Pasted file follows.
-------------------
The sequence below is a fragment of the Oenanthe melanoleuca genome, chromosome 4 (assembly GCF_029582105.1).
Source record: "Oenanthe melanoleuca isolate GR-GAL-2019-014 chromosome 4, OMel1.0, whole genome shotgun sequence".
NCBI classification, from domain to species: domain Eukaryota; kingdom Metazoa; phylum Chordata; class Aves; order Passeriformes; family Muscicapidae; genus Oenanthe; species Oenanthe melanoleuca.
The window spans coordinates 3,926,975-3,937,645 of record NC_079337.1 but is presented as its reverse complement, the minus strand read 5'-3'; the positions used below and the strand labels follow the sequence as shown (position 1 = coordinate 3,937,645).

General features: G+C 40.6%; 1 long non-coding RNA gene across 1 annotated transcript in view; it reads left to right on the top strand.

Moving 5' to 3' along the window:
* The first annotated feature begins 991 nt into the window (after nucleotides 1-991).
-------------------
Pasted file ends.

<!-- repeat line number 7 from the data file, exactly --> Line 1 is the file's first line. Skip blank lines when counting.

* The first annotated feature begins 991 nt into the window (after nucleotides 1-991).